Tags: Polls | race | justice system | African-Americans

WashPost-ABC News Poll: Races Differ Widely on Police, Crime, Justice System

By    |   Saturday, 27 Dec 2014 07:17 PM

Blacks and whites differ widely in their perceptions of equality under the criminal justice system in America — and the divide is just as stark among white Republicans and Democrats, according to a new Washington Post-ABC News poll.

The survey of 1,012 adults conducted Dec. 11-15 found that 89 percent of African-Americans said that they believed blacks and other minorities do not receive equal treatment in the criminal justice system as do whites.

Only 10 percent of the African Americans responding agreed with that statement, survey found.

But among whites, 52 percent said they believed that minorities do receive equal treatment, compared with 44 percent who said they do not.

When considering political affiliation among whites, 66 percent of Republicans said they believe that African Americans and other minorities are treated as equally as whites, compared with only 30 percent of Democrats.

The Post-ABC survey, which has a margin of error of 3.5 percentage points, was undertaken after a grand jury in Staten Island, N.Y., decided on Dec. 3 to not indict a white New York City police officer in the July 17 chokehold death of Eric Garner, 43, an unarmed black man who was selling loose cigarettes.

The decision came nine days after a similar panel in Ferguson, Missouri, moved to not indict a white police officer in the Aug. 9 shooting death of Michael Brown, 18, an African-American man who also was unarmed.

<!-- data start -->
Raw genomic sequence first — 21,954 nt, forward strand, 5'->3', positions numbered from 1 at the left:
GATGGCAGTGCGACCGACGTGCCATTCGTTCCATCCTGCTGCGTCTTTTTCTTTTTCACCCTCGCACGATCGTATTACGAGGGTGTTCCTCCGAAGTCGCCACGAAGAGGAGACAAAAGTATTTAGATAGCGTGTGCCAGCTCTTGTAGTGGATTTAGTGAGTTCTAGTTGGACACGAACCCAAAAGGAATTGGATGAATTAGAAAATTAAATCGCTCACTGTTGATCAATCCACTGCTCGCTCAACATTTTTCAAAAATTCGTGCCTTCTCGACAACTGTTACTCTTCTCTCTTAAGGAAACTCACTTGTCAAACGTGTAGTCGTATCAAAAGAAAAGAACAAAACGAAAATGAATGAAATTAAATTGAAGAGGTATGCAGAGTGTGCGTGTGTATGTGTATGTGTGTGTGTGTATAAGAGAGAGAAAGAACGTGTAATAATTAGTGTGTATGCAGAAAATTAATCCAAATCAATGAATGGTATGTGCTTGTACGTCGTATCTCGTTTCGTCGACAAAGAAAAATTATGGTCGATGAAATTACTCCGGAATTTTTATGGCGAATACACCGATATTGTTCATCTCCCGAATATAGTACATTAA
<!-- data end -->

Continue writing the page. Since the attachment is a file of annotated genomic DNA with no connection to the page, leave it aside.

The deaths were referenced on social media by Ismaaiyl Brinsley, who fatally shot two New York City police officers, execution style, as they sat in their marked squad car on Dec. 20 in Brooklyn.

Brinsley, 28, who had a long criminal history, later killed himself as police closed in on him on a nearby subway platform.

One of the slain officers, Rafael Ramos, 40, was laid to rest on Saturday. Hundreds of officers attending the funeral turned their backs on Mayor Bill de Blasio as he spoke.

Police union officials have accused the mayor and the Rev. Al Sharpton of fostering a negative climate toward officers that contributed to the deaths.

Vice President Joe Biden also addressed the gathering, as did New York Gov. Andrew Cuomo.

Services for the second dead officer, Wenjian Liu, 32, have not yet been announced. Ramos and Liu were the first New York officers to die in the line of duty since 2011.

The Post-ABC News poll, however, found some common ground among the various groups surveyed.

For instance, majorities — by race and party affiliation — said that they would support requiring police officers to wear body cameras and that they would back investigations of police killings of unarmed civilians by a special prosecutor.

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Blacks and whites differ widely in their perceptions of equality under the criminal justice system in America - and the divide is just as stark among white Republicans and Democrats, according to a new Washington Post-ABC News poll.
race, justice system, African-Americans
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2014-17-27
Saturday, 27 Dec 2014 07:17 PM
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